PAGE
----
Let the words of my mouth and the meditation of my heart be acceptable in your sight, O LORD, my rock and my redeemer.
Did David really think that it was possible for the words of his mouth and the meditation of his heart to be acceptable in God's sight? We're talking about Yahweh here, the one and only almighty God who lives in the eternal present, the Holy One of Israel, who was so pure that before he could descend and dwell among his covenant people, he had to institute laws of sacrifice to deal with the people's impurity, and even then, his presence only resided behind a thick veil in the Holy of Holies.
Did David really think that things he said and thoughts he had could please God? What about Psalm 14:2–3? Had David forgotten his own words there: "The Lord looks down from heaven on the children of man, to see if there are any who understand, who seek after God. They have all turned aside; together they have become corrupt; there is none who does good, not even one"?
Is David being inconsistent? Or worse, on the occasion of writing Psalm 19, had he become so swollen with pride that he actually thought there was something within him capable of pleasing God?
Understanding the answers to these questions is vital to properly understanding the gospel message, and to the extent that the way that Psalm 14:2–3 and Psalm 19:14 fit together remains obscure to the modern reader, so too do some of the most beautiful truths at the very center of the good news of Jesus Christ remain obscure.
It can't be helped that the bad news comes first. We as a human race are in a bad way. The bad news is Psalm 14:2–3. When God looks down on every last man, woman, and child on planet earth "to see if there are any who understand, who seek after God," God's findings are always the same: There is no such person. "[A]ll have turned aside." All have raised their first in rebellion against the true King of creation. All have desired to depose him as their sovereign and take his seat on the throne of their lives. "They have all become corrupt." What else could one expect but corruption when one separates himself from the only source of good and life in existence? And in mankind's corruption, not even a single person actually does good.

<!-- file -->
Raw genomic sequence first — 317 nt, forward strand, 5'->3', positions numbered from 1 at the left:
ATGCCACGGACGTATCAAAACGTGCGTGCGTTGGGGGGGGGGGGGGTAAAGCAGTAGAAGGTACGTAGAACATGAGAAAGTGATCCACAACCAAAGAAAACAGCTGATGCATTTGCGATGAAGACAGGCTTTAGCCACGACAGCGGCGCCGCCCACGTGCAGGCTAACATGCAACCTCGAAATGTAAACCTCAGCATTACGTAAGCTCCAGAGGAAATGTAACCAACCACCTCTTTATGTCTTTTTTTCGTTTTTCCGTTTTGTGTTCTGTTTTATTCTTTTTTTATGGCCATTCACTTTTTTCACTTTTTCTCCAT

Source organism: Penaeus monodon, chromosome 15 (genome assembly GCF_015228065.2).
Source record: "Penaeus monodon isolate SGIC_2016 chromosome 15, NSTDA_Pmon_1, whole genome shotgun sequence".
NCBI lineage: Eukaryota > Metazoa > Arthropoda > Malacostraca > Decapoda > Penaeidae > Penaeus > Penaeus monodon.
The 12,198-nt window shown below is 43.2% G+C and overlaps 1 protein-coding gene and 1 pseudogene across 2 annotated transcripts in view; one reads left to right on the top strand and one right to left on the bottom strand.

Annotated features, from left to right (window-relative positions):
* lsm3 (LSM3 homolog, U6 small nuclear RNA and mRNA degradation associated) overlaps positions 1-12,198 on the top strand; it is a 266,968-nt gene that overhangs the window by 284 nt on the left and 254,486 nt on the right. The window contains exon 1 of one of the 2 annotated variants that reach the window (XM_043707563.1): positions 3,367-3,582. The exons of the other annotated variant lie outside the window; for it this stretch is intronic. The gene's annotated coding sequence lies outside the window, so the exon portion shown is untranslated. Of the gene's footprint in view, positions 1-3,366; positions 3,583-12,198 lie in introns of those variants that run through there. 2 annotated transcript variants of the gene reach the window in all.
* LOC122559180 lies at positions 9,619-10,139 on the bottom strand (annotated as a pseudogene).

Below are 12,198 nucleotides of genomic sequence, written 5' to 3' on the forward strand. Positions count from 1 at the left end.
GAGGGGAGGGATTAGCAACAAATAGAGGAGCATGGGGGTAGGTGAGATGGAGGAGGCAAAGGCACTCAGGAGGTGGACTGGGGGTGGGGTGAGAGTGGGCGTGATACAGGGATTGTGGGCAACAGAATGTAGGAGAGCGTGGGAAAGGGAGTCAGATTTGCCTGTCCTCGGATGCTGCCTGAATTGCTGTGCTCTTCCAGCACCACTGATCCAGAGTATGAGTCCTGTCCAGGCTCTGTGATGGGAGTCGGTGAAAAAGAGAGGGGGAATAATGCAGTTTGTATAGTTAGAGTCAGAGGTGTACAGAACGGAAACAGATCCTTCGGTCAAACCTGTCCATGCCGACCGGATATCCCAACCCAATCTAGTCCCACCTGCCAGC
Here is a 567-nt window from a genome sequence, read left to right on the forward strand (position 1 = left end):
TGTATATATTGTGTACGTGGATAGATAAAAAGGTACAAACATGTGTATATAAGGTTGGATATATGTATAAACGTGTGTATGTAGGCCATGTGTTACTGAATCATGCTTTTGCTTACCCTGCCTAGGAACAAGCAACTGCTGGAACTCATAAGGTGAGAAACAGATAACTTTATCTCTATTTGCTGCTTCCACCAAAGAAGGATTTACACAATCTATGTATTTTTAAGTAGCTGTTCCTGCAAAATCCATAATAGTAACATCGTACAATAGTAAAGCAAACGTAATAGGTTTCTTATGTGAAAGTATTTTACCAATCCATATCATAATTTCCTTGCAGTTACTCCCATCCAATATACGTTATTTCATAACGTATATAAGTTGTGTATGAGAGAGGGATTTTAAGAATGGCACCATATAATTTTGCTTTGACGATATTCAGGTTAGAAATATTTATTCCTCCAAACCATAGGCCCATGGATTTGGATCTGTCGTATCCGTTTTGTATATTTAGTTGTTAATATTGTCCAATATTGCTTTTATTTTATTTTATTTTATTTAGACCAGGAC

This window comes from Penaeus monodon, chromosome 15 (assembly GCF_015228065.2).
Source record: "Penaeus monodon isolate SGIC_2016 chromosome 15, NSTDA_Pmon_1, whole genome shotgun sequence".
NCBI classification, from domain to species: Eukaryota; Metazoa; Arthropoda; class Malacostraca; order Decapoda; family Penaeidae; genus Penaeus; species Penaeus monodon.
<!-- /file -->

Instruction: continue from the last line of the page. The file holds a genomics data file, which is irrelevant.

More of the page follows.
So we're doomed to the frown of God for eternity, right? Yet David has the audacity to pray, "Let the words of my mouth and the meditation of my heart be acceptable in your sight." How can that be?
Now comes the good news. Hebrews 11:6 says it in its negative form: "And without faith it is impossible to please him." But don't you see what that implies? That implies that with faith it is possible to please him! There is something that we can offer up to God that, despite the muck on the face of the one making the offering, brings a great big beaming smile to the face of God, and that is our faith in him.
When a person comes to God believing that he exists and that he is a rewarder of those who seek him, God is pleased with that person. When a person offers a word to God in faith, God finds that word not only acceptable but pleasing. When a person's thoughts have as their foundation a firm confidence that God is faithful to do exactly as he promised he would do—that is, reward those who seek him—those thoughts appear to him as very beautiful things, and he accepts them. He delights in them. He is pleased with people filled with such faith. And what is said of Abraham in Genesis 15:6 can be said of us: "And [Abraham] believed the LORD, and he counted it to him as righteousness," righteousness that is most certainly acceptable and pleasing to God.
So yes, no one is righteous. Not a single person. And at the very same time, without sacrificing an ounce of his righteous character, God is able to accept the faith-filled words and thoughts and actions of his faith-filled children with great joy. I don't think I could imagine anything greater than knowing that when God looks down at me, he smiles. My words, my thoughts, and the work of my hands—while nothing in and of themselves, as if God needed anything from me—nevertheless fill God with warm feelings. And that's possible only when all that I say, think, and do are rooted in faith in him and his steadfast promises.
So take heart. God accepts your faith-filled words! God is pleased by your faith-filled thoughts! He delights in the hands that work when those hands do so with confidence in his faithfulness.
Pleasing God by faith,